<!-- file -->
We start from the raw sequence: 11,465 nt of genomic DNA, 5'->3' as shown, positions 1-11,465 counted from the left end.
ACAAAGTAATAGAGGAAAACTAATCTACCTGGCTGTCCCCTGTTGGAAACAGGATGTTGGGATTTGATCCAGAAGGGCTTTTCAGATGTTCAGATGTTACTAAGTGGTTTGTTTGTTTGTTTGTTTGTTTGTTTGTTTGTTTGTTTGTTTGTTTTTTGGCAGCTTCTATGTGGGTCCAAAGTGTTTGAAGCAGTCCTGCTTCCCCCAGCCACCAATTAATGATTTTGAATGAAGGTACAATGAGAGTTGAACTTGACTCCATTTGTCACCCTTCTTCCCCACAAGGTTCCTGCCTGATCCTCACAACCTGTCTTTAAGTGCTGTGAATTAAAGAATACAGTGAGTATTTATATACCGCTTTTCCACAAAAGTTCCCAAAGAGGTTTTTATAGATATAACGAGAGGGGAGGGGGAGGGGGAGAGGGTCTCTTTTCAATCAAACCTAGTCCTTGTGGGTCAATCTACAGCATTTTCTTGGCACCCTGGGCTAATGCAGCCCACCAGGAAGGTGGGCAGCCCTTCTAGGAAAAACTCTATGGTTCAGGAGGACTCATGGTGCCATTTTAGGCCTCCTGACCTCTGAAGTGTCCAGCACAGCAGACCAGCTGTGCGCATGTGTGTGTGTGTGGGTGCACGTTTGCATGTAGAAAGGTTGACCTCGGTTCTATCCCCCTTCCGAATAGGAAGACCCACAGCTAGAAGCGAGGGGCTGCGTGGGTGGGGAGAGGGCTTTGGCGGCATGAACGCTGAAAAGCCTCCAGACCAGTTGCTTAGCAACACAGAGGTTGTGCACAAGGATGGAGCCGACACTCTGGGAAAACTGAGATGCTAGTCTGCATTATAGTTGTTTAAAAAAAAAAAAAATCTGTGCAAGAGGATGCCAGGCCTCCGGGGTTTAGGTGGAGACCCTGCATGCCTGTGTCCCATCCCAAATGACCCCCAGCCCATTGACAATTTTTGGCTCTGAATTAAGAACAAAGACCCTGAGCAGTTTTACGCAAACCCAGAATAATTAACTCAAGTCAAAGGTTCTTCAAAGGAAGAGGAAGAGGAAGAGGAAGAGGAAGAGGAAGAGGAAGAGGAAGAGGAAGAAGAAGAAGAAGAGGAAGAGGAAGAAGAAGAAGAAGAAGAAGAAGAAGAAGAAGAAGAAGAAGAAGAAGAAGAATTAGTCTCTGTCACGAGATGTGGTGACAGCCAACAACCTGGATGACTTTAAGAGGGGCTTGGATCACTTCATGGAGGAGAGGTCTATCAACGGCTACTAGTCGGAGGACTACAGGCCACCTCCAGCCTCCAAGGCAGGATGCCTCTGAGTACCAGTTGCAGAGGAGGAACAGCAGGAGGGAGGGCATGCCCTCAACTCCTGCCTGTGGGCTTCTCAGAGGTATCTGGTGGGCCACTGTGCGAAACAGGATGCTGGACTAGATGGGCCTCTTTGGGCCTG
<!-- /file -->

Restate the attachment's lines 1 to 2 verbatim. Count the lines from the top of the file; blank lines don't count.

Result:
We start from the raw sequence: 11,465 nt of genomic DNA, 5'->3' as shown, positions 1-11,465 counted from the left end.
ACAAAGTAATAGAGGAAAACTAATCTACCTGGCTGTCCCCTGTTGGAAACAGGATGTTGGGATTTGATCCAGAAGGGCTTTTCAGATGTTCAGATGTTACTAAGTGGTTTGTTTGTTTGTTTGTTTGTTTGTTTGTTTGTTTGTTTGTTTGTTTTTTGGCAGCTTCTATGTGGGTCCAAAGTGTTTGAAGCAGTCCTGCTTCCCCCAGCCACCAATTAATGATTTTGAATGAAGGTACAATGAGAGTTGAACTTGACTCCATTTGTCACCCTTCTTCCCCACAAGGTTCCTGCCTGATCCTCACAACCTGTCTTTAAGTGCTGTGAATTAAAGAATACAGTGAGTATTTATATACCGCTTTTCCACAAAAGTTCCCAAAGAGGTTTTTATAGATATAACGAGAGGGGAGGGGGAGGGGGAGAGGGTCTCTTTTCAATCAAACCTAGTCCTTGTGGGTCAATCTACAGCATTTTCTTGGCACCCTGGGCTAATGCAGCCCACCAGGAAGGTGGGCAGCCCTTCTAGGAAAAACTCTATGGTTCAGGAGGACTCATGGTGCCATTTTAGGCCTCCTGACCTCTGAAGTGTCCAGCACAGCAGACCAGCTGTGCGCATGTGTGTGTGTGTGGGTGCACGTTTGCATGTAGAAAGGTTGACCTCGGTTCTATCCCCCTTCCGAATAGGAAGACCCACAGCTAGAAGCGAGGGGCTGCGTGGGTGGGGAGAGGGCTTTGGCGGCATGAACGCTGAAAAGCCTCCAGACCAGTTGCTTAGCAACACAGAGGTTGTGCACAAGGATGGAGCCGACACTCTGGGAAAACTGAGATGCTAGTCTGCATTATAGTTGTTTAAAAAAAAAAAAAATCTGTGCAAGAGGATGCCAGGCCTCCGGGGTTTAGGTGGAGACCCTGCATGCCTGTGTCCCATCCCAAATGACCCCCAGCCCATTGACAATTTTTGGCTCTGAATTAAGAACAAAGACCCTGAGCAGTTTTACGCAAACCCAGAATAATTAACTCAAGTCAAAGGTTCTTCAAAGGAAGAGGAAGAGGAAGAGGAAGAGGAAGAGGAAGAGGAAGAGGAAGAGGAAGAAGAAGAAGAAGAGGAAGAGGAAGAAGAAGAAGAAGAAGAAGAAGAAGAAGAAGAAGAAGAAGAAGAAGAAGAATTAGTCTCTGTCACGAGATGTGGTGACAGCCAACAACCTGGATGACTTTAAGAGGGGCTTGGATCACTTCATGGAGGAGAGGTCTATCAACGGCTACTAGTCGGAGGACTACAGGCCACCTCCAGCCTCCAAGGCAGGATGCCTCTGAGTACCAGTTGCAGAGGAGGAACAGCAGGAGGGAGGGCATGCCCTCAACTCCTGCCTGTGGGCTTCTCAGAGGTATCTGGTGGGCCACTGTGCGAAACAGGATGCTGGACTAGATGGGCCTCTTTGGGCCTG